Q. You had a very good second half of the season, playing two Grand Slam finals. Some players at this point of the season are showing some fatigue. How do you feel physically?
ROGER FEDERER: I feel really good, you know. Carrying a slight arm problem through Basel and Paris, but nothing that was hindering me to play well. So that's gone. I hope it's not going to come back. If it does, I'll be fine. It's just part of the game to play hurt sometimes. But I'm not worried that it's going to come back. So a fast match like this always helps.

Then, you know, I went on a vacation for 10 days after the US Open and the Davis Cup tie there, which I think was great for my body to heal problems, for my mind to get away from it all. Really at the end of the season, really well.

Then losing in Shanghai actually gave me more time to practice. I used that well, I thought. Then because of the three days off I had after Paris, I think I'm really fresh.

Even though I'm looking forward to my vacation, I can tell you that, I feel very happy to be here and very happy about my state of mind and body as well.

Q. You said against Berdych that the slow conditions probably helped you. How do you see that playing out against the other two guys in your pool?
ROGER FEDERER: Hmm? Well, I think it's a really good court for me personally. I think it's a really good court for Novak, too. Kei, I've played him here in the past. I play very well against him.

So it's just gotten to be a surface, maybe it's the end of the season, maybe it's the surface, we saw the faster results here last year. Seems like whoever takes charge of the baseline, and if you cannot serve your way out of trouble often enough, which is hard to do here because of the pace of the court, the guy from the baseline wins, the better one.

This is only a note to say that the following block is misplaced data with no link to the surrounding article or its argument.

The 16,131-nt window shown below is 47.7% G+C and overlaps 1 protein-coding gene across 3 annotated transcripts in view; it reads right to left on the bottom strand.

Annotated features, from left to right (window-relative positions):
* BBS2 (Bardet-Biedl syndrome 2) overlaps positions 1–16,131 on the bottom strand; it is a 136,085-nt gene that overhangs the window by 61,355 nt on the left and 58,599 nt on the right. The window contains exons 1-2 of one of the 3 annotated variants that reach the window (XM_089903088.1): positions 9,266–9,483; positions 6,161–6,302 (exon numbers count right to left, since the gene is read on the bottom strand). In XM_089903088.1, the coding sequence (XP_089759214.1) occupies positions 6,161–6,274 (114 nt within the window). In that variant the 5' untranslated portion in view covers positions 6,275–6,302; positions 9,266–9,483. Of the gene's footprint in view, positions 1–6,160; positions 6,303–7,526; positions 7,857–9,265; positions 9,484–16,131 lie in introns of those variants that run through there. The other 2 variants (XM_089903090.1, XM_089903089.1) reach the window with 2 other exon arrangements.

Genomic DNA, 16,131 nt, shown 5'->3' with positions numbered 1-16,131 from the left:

That's why we see some crushing scores, like Novak against Kei today. Last year, as well, Stan against Berdych. Maybe, Cilic. There was a match with Novak, maybe, so forth.

I think it suits Novak very well. For me, too. And Kei, I guess. Tomas somewhat has to prove himself on this surface.

Q. Novak has been very dominant this year, especially the last couple of months. Do you feel like the gap is as big as it appears to be?
ROGER FEDERER: That depends on who looks at the gap.

Q. How do you see it?
ROGER FEDERER: I don't think I'm that far off. Then again, let's speak in two days. Two days is not the match that I care the most about, to be quite honest. It's an important match, very important. But it's not the match.

It's going to be interesting to see how I play that one. I'm curious to find out myself.

Q. You almost always play Novak in finals or at the least semifinals. Can you talk about the different dynamic of playing him early in the tournament.
ROGER FEDERER: I played him here first round two years ago maybe. Three sets. I think that's the year I played back-to-back London and Paris. We were both struggling with rhythm, I remember. I took an approach of, yeah, it was different. I played it more like keeping the ball in the court, not going for too much. We had longer rallies. It was an intense match. But we were both playing quite bad, I thought.

We've had that in the past, and it was quite unusual then to play each other so early in a tournament. This doesn't feel now so crazy early because we've had the week of preparation, we've both had a match now. I think we both feel like we're in the tournament.

But nevertheless, it is only sort of a second round. Maybe still some open questions in both our games, or in mine, getting rid of what happened in the beginning of the match. It's going to be important not to have that against Novak clearly in a couple of days.

FastScripts Transcript by ASAP Sports